Discipline and Management: Different Yet Related Classroom management and classroom discipline share a correlation with one another yet; they are uniquely different issues and should remain a separate focus of the teacher. (Cantor, 2006) Behavior and misbehavior also share a connection but represent different degrees of infraction. (Charles, 2008) This essay focuses on the differences and similarities of these topics and their relation to the classroom. Classroom management focuses on the way the classroom is run.
It is proactive and requires preparation on the front end before activities begin. Classroom management is initiated by the teacher and the students react appropriately. Classroom management allows procedures, in the classroom to remain structured and to run smoothly. As the teacher instills proper classroom procedure the students are able to relax and enjoy the structure of their learning environment. (Cantor, 2006) Classroom management is most effective when procedures are explained to students, put into practice by students, and reinforced by the teacher.
In order for students to learn in an efficient and consistent manner classroom management is essential. Classroom management is the unsung hero of the learning environment. One might hardly notice when classroom management is good, but when classroom management is bad it is impossible to ignore. (Cantor, 2006) Discipline, on the other hand, is a reactive process. Discipline is initiated by the student and the teacher reacts accordingly. A good discipline program must fit well into the teacher’s classroom management program.
Discipline is the process of managing student impulses. While classroom management is a tool that maintains order, classroom discipline is a tool that teaches and is designed to help the students learn a new behavior. (Charles, 2008) In order to discipline effectively, a teacher must remain calm and avoid the mistake of taking the misbehavior personally. Fairness and consistency are the teacher’s most powerful allies when it comes to classroom discipline. Misbehavior is an opportunity to show the student that the teacher believes they are capable of a higher standard.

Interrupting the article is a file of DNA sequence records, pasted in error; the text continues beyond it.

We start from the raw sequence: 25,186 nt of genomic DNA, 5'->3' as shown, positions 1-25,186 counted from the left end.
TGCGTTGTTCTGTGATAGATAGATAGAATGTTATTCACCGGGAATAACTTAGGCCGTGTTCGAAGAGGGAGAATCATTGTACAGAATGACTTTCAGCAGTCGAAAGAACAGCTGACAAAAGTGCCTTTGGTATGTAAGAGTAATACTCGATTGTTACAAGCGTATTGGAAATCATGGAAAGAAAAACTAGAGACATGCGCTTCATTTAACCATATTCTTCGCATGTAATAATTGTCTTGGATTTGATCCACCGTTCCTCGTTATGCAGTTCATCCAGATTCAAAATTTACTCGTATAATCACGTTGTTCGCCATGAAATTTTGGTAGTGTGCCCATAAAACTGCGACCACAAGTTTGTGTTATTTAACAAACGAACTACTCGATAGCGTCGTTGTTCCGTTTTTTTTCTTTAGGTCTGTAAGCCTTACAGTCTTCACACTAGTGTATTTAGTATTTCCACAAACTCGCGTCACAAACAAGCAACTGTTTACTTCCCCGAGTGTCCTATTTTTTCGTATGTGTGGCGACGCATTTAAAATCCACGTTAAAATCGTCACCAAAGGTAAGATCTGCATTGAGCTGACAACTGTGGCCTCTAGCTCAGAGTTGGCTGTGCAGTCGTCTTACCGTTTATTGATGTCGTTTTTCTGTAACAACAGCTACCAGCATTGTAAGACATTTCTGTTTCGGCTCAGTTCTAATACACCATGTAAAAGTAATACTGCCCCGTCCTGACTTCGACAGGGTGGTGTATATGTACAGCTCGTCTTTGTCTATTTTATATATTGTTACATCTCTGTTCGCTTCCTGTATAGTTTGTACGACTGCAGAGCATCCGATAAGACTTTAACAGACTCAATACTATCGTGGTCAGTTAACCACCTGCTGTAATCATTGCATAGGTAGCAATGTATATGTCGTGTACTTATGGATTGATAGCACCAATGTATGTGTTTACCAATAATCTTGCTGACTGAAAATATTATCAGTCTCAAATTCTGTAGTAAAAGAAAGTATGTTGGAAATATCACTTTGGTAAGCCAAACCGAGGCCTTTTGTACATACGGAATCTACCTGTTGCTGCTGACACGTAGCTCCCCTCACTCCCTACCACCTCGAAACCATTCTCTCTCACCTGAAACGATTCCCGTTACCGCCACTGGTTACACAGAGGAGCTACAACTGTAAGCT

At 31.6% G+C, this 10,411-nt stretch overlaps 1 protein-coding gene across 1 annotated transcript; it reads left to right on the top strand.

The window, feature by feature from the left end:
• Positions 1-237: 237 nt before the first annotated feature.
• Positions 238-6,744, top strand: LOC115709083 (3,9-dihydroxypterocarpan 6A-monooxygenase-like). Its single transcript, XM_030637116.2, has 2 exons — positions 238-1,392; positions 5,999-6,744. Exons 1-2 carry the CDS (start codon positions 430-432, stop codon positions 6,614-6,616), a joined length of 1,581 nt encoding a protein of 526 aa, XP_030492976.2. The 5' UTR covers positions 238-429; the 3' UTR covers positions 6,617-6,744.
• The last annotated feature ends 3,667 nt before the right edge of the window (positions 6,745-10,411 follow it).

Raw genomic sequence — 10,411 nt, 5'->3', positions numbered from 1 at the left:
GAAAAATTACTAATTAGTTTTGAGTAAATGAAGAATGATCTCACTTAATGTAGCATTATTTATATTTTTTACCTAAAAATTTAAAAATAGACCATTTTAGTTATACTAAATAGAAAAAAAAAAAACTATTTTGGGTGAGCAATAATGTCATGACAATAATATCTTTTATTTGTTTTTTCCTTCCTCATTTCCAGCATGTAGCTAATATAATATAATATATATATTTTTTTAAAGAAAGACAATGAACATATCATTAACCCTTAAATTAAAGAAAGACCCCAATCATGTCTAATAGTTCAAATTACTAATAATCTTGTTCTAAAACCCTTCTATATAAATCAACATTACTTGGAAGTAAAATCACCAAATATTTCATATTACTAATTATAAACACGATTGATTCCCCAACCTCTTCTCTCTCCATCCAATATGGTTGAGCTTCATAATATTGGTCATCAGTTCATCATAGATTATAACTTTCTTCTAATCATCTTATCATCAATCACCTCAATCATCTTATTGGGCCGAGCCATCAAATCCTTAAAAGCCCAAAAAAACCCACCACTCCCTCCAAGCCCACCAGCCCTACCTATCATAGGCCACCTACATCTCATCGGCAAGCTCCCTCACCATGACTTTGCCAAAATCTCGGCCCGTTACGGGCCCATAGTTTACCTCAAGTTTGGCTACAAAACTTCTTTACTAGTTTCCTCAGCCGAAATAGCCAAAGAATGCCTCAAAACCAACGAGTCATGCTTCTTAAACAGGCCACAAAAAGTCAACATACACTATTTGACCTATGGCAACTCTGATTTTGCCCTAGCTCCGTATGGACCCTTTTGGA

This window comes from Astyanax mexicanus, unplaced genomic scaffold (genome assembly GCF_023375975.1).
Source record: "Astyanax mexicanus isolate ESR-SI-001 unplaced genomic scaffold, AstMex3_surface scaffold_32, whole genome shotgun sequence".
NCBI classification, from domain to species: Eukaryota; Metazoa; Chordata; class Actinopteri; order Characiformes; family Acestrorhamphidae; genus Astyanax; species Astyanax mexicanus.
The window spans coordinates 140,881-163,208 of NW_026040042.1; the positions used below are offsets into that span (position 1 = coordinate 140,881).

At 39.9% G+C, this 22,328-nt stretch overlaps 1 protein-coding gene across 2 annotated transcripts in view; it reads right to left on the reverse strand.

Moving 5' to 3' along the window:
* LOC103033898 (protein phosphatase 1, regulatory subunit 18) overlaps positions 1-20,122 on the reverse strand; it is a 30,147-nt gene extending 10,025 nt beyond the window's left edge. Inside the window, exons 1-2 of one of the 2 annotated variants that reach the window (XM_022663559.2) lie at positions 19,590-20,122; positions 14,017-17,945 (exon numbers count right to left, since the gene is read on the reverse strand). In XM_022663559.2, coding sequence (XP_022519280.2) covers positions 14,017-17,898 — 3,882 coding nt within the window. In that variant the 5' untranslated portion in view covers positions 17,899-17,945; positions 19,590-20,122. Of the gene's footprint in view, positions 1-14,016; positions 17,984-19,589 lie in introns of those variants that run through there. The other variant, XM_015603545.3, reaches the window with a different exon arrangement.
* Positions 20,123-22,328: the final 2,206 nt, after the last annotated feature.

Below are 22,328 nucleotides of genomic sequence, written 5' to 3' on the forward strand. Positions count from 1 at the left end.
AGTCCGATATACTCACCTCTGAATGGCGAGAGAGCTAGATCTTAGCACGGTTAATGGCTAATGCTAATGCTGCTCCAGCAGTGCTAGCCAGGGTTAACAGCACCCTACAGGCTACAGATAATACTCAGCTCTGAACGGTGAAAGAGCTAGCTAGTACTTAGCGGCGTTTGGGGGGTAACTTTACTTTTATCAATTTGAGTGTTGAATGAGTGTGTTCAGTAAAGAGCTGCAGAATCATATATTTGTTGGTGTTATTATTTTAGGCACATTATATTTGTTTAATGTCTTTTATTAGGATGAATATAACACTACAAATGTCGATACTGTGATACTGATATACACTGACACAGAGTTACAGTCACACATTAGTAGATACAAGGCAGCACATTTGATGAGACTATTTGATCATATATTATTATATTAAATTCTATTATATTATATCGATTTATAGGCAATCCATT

The objective of discipline is not to punish but rather to teach the student to act differently in the future by imposing an unwanted consequence based on unacceptable behavior. Punishment alone without the goal of retraining student behavior may cause resentment and further problems down the road. (Charles, 2008) When implementing a discipline program, it is important that a teacher identify the difference between misbehavior and off task behavior. Misbehavior is a more serious action and should be treated accordingly. Misbehavior includes actions that are pre-meditated, habitual, unsafe, or demeaning.
Off-task behavior includes actions like, talking out of turn or with other students, doing activities other than what the teacher has assigned, and lack of following instructions. While both types of behavior cause unwanted classroom distraction and should not be tolerated, there is an important difference between the two that must be identified. In the case of off-task behavior, the strategy to guide the student back on-task may require imposing a consequence as well as making an adjustment to the classroom management plan in order to re-route the student.
In the case of misbehavior, imposing a consequence along with the addition of recruiting support from parents or administration may be needed to retrain the behavior. (Ross, 2009) Although classroom management and discipline are related to one another they are issues that should be identified and nurtured separately. Classroom management is proactive and initiated by the teacher, while classroom discipline is reactive and initiated by student behavior.
When reacting to behavior it is important for the teacher to recognize the difference between off- task behavior and misbehavior and apply appropriate consequences. (Charles, 2008) References Canter, L. (2006). Lee Canter’s classroom management for academic success. Bloomington, IN: Solution Tree. Charles, C. M. (2008). Building classroom discipline (9th ed. ). Boston: Allyn & Bacon. Ross, D. , & Frey, N. (2009). Learners Need Purposeful and Systematic Instruction. Journal of Adolescent & Adult Literacy, 53(1), 75-78. Retrieved from Education Research Complete database.